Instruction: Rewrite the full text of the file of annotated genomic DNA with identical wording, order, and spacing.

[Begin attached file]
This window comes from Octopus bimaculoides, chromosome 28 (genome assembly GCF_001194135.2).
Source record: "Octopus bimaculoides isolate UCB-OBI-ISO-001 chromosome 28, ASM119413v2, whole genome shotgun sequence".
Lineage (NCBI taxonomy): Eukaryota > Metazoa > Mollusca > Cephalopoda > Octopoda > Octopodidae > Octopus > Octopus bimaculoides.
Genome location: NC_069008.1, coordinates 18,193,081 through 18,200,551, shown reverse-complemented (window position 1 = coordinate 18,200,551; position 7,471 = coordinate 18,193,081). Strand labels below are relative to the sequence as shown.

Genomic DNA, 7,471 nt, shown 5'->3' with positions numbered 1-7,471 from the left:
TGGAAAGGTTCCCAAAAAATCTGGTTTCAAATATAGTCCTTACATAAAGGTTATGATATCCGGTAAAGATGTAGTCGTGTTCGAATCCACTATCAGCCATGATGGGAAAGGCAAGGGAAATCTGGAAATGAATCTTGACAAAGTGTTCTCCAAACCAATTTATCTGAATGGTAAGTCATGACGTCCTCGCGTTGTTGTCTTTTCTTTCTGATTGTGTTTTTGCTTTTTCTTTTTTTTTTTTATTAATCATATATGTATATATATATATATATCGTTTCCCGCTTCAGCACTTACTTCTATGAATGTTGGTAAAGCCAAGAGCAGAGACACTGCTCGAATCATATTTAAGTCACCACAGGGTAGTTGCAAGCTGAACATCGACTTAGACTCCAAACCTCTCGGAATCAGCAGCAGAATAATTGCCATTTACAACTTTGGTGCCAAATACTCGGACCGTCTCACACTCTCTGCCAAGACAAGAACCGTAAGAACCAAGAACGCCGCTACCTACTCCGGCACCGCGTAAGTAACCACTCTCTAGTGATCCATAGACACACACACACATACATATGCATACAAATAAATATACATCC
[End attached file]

This window comes from Octopus bimaculoides, chromosome 28 (genome assembly GCF_001194135.2).
Source record: "Octopus bimaculoides isolate UCB-OBI-ISO-001 chromosome 28, ASM119413v2, whole genome shotgun sequence".
Lineage (NCBI taxonomy): Eukaryota > Metazoa > Mollusca > Cephalopoda > Octopoda > Octopodidae > Octopus > Octopus bimaculoides.
Genome location: NC_069008.1, coordinates 18,193,081 through 18,200,551, shown reverse-complemented (window position 1 = coordinate 18,200,551; position 7,471 = coordinate 18,193,081). Strand labels below are relative to the sequence as shown.

Genomic DNA, 7,471 nt, shown 5'->3' with positions numbered 1-7,471 from the left:
TGGAAAGGTTCCCAAAAAATCTGGTTTCAAATATAGTCCTTACATAAAGGTTATGATATCCGGTAAAGATGTAGTCGTGTTCGAATCCACTATCAGCCATGATGGGAAAGGCAAGGGAAATCTGGAAATGAATCTTGACAAAGTGTTCTCCAAACCAATTTATCTGAATGGTAAGTCATGACGTCCTCGCGTTGTTGTCTTTTCTTTCTGATTGTGTTTTTGCTTTTTCTTTTTTTTTTTTATTAATCATATATGTATATATATATATATATCGTTTCCCGCTTCAGCACTTACTTCTATGAATGTTGGTAAAGCCAAGAGCAGAGACACTGCTCGAATCATATTTAAGTCACCACAGGGTAGTTGCAAGCTGAACATCGACTTAGACTCCAAACCTCTCGGAATCAGCAGCAGAATAATTGCCATTTACAACTTTGGTGCCAAATACTCGGACCGTCTCACACTCTCTGCCAAGACAAGAACCGTAAGAACCAAGAACGCCGCTACCTACTCCGGCACCGCGTAAGTAACCACTCTCTAGTGATCCATAGACACACACACACATACATATGCATACAAATAAATATACATCC